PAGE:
The Millinocket School Board recently presented a recommended budget for next year to the town council in the amount of $6,632,379, which is less than last year. In the proposed budget, the board was forced to eliminate several positions, including three educational technicians, two custodial cleaners, one half-time music teacher, all summer cleaning staff and many maintenance projects. The school board worked diligently to make cuts that would have the least negative effect to our student’s education.

The school board recognizes the economic difficulties the town of Millinocket has faced and continues to face, and it has conscientiously worked toward making reductions to the budget to reduce the financial strain. Since the 2007-2008 school year, the school budget has decreased by more than a million dollars. Teaching positions and programs have been eliminated. In addition, the staff has stepped up to take on more duties and responsibilities to make sure our students receive a quality education.

At the June 27 meeting of the town council, members voted to cut an additional $322,280 from the school budget. The town council has repeatedly indicated they would like cuts from the retirees’ reimbursement for medical insurance portion of the budget. This benefit is a permissive subject of bargaining and can only be addressed through collective bargaining and then only if both parties agree. It cannot be imposed unilaterally by the school board. The school board is working with its law firm to sort out the complicated contracted retiree health insurance issues, and we feel certain that we will be able to make some changes, but we will work with people through legitimate means and not set up a lengthy, costly legal battle.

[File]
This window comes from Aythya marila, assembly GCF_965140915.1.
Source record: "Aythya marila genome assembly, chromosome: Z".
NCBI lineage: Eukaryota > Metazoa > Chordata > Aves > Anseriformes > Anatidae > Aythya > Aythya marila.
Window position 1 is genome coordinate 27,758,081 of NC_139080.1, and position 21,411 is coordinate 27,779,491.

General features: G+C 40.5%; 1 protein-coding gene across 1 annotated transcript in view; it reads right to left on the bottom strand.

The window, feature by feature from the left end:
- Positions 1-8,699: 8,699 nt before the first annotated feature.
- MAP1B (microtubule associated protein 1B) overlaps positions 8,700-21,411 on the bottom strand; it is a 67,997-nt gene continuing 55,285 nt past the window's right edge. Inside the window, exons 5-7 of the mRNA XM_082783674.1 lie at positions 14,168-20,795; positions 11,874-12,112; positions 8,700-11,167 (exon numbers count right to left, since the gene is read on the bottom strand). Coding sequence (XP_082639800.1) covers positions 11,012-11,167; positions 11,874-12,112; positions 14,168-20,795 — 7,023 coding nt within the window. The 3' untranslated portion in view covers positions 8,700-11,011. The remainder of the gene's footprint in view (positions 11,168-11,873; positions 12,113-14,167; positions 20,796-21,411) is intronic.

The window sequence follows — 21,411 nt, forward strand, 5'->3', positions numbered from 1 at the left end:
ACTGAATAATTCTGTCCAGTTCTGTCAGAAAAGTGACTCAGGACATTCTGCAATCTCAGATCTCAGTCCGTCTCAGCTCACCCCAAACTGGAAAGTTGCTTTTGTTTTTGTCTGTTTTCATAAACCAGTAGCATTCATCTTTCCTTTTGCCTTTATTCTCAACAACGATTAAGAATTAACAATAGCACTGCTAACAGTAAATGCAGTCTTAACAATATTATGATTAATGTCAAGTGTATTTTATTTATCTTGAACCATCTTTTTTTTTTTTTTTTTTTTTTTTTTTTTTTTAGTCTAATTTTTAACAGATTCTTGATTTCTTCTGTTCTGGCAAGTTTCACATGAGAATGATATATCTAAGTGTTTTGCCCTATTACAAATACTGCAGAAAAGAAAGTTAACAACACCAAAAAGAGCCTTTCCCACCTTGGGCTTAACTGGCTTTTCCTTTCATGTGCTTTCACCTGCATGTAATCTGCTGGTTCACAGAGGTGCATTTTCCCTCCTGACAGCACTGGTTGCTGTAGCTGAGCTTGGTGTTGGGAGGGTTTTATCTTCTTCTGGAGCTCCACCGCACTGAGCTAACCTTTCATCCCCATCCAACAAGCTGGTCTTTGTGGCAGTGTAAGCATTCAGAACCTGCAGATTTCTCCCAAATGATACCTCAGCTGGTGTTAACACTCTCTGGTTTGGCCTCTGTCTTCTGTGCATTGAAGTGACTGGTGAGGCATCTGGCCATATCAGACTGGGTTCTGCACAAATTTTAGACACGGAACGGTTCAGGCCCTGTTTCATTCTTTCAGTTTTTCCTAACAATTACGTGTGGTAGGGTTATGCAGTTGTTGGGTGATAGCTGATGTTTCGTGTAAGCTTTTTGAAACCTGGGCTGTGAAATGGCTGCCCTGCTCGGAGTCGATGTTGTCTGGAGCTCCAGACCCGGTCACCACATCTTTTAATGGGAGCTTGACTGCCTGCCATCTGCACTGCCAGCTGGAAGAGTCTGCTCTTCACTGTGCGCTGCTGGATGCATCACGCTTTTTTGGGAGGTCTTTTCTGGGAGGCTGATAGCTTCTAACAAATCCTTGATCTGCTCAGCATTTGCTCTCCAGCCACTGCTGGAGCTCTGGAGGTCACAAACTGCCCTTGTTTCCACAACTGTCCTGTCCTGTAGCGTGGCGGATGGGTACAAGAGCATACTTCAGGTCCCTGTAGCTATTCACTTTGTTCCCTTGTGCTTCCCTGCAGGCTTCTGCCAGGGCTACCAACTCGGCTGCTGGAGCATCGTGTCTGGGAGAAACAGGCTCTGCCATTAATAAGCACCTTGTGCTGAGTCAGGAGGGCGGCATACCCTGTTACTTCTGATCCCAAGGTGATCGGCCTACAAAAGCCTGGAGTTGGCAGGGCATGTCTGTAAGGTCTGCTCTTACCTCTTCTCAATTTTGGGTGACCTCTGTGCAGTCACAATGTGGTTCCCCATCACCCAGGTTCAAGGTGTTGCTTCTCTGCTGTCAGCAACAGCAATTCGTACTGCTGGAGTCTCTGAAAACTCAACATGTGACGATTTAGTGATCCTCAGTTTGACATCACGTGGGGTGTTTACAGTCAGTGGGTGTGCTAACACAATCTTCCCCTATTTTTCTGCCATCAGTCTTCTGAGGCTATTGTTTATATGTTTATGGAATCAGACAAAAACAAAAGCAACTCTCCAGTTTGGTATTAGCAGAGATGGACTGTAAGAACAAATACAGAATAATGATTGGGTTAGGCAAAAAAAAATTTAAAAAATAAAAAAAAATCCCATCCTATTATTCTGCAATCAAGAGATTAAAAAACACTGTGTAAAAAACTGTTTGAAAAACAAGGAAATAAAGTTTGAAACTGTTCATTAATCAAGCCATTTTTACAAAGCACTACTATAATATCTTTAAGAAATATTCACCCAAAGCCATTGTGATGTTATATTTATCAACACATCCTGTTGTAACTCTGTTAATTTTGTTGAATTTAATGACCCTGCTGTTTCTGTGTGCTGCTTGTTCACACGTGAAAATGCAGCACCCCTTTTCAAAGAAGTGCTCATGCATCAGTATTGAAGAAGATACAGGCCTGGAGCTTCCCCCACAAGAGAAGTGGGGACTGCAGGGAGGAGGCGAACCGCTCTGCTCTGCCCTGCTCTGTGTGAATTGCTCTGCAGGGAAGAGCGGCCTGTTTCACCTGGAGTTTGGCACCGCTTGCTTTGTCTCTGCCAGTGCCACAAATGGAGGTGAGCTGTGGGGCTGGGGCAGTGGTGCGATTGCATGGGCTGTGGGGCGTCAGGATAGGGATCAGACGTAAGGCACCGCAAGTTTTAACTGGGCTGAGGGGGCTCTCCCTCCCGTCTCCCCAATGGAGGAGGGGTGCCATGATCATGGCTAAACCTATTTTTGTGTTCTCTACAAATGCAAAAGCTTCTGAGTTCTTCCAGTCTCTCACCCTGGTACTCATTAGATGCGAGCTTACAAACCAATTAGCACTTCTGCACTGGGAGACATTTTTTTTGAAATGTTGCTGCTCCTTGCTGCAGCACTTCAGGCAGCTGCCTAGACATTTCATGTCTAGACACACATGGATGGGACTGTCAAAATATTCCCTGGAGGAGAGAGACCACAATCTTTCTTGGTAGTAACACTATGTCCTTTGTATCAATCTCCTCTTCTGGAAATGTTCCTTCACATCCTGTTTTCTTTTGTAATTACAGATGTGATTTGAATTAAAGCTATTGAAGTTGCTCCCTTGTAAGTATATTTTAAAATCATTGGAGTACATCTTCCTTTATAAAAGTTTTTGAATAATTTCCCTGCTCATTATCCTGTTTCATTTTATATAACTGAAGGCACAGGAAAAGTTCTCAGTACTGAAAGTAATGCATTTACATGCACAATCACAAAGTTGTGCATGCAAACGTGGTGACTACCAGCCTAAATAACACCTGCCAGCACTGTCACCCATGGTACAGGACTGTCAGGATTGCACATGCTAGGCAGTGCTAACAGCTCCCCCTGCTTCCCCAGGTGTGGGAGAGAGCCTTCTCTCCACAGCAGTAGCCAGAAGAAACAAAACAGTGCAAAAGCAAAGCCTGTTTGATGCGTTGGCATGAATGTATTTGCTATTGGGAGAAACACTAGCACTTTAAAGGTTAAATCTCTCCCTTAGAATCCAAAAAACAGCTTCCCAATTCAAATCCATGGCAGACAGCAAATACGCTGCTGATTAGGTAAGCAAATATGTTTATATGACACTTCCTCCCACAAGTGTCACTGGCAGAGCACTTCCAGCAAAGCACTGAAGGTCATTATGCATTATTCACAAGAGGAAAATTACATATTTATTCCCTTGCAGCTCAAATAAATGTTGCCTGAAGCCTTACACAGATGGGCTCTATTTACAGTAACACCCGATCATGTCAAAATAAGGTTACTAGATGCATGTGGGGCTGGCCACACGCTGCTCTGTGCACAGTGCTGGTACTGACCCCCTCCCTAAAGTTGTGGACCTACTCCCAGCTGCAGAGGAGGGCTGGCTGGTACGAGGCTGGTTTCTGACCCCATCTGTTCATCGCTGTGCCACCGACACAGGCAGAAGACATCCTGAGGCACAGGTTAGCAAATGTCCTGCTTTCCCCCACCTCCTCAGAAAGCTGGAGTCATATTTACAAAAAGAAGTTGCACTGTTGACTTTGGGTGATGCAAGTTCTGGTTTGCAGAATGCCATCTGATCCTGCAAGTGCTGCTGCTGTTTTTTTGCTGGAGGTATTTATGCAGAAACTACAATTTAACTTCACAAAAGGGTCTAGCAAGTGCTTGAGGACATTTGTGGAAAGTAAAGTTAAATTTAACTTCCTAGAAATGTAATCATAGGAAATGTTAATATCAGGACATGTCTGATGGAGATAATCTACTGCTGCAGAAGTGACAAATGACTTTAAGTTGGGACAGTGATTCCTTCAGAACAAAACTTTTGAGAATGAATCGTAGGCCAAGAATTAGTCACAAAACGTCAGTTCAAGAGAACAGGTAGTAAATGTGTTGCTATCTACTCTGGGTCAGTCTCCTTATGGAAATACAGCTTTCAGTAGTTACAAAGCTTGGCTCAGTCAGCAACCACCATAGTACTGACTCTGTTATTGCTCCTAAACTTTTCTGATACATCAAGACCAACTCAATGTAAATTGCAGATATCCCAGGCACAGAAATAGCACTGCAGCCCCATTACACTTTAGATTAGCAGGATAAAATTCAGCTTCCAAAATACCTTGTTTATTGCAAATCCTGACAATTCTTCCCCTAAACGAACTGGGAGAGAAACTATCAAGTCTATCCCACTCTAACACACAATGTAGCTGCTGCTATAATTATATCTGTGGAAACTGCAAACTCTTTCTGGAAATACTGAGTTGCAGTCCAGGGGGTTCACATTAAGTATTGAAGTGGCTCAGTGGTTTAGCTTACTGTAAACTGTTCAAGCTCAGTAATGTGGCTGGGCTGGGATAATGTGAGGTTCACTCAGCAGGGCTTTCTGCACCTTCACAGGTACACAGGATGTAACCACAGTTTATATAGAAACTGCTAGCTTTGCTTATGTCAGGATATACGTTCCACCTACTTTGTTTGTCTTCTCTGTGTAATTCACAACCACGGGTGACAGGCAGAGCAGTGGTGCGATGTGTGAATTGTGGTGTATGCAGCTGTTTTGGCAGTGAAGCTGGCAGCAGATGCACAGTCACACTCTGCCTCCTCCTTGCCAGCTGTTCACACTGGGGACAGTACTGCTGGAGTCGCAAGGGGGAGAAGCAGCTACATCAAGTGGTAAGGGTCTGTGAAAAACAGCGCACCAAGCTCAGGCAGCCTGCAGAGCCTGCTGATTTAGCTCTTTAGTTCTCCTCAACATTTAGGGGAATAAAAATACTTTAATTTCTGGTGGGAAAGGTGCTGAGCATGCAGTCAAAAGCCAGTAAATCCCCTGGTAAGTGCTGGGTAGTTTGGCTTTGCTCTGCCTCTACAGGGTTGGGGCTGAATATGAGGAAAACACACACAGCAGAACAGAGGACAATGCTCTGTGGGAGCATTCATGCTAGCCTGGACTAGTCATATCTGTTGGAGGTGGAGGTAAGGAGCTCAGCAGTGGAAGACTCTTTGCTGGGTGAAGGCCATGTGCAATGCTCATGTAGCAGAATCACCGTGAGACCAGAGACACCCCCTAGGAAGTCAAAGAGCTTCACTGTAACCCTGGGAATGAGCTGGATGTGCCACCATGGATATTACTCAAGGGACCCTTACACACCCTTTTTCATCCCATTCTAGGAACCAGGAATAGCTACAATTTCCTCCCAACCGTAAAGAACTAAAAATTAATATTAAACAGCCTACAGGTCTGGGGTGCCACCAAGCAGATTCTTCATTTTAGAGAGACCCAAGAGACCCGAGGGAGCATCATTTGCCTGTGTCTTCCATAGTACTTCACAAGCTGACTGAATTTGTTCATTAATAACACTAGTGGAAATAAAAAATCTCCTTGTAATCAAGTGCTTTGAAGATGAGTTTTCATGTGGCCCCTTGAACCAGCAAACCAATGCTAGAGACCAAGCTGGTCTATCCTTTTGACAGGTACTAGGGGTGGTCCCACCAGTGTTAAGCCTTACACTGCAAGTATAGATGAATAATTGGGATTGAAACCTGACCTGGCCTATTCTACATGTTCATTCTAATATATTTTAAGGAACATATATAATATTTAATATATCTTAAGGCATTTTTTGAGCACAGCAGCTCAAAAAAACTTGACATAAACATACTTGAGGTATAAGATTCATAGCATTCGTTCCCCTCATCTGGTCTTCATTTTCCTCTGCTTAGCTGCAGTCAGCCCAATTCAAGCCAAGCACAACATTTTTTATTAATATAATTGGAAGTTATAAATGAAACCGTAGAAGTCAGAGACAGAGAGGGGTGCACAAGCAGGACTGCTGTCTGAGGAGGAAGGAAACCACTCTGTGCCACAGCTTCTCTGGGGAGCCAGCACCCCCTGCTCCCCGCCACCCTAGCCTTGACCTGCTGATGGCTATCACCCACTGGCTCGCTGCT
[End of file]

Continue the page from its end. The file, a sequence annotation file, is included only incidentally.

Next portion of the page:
What will happen if the town council’s proposed budget is approved by the voters?

Unfortunately, to cut such a large amount from the budget, more than $320,000, after the school board has already reduced the original proposed budget by more than $650,000, will have a significant effect on our students. After several meetings with administrators discussing various options, it became obvious that the size of the cuts would require the elimination of several teaching positions and entire programs. If the proposed budget is approved by the voters, the following reductions or similar will occur:

• Five additional teachers

• Three entire programs

• Delayed maintenance projects

Given the cuts made to the school budget over the past several years, Millinocket cannot afford to make additional cuts without doing serious harm to the education of our students.

To address some of the misinformation circulating, there aren’t any administrative raises being given this year. After last year’s budget was set, the school board negotiated some pay raises which, on average, amounted to 2 percent. Some of the staff had not received a raise in three years. The new budget shows an increase in the salary line due to the fact the raises were given last year after the passage of the budget. The international program subsidized all raises, so it did not cost the Millinocket taxpayer one cent.

How do we proceed? The school board requests the residents of Millinocket to vote down the proposed town council budget. Unfortunately, the decision by our town leaders to blame others for their decisions is not helpful. But destroying a school system is just poor judgment.

Residents should vote down the proposed town council budget and save teaching positions and programs our students need. It’s what is best for the students and the future of the town of Millinocket.

Kenneth Smith is superintendent of the Millinocket School Department.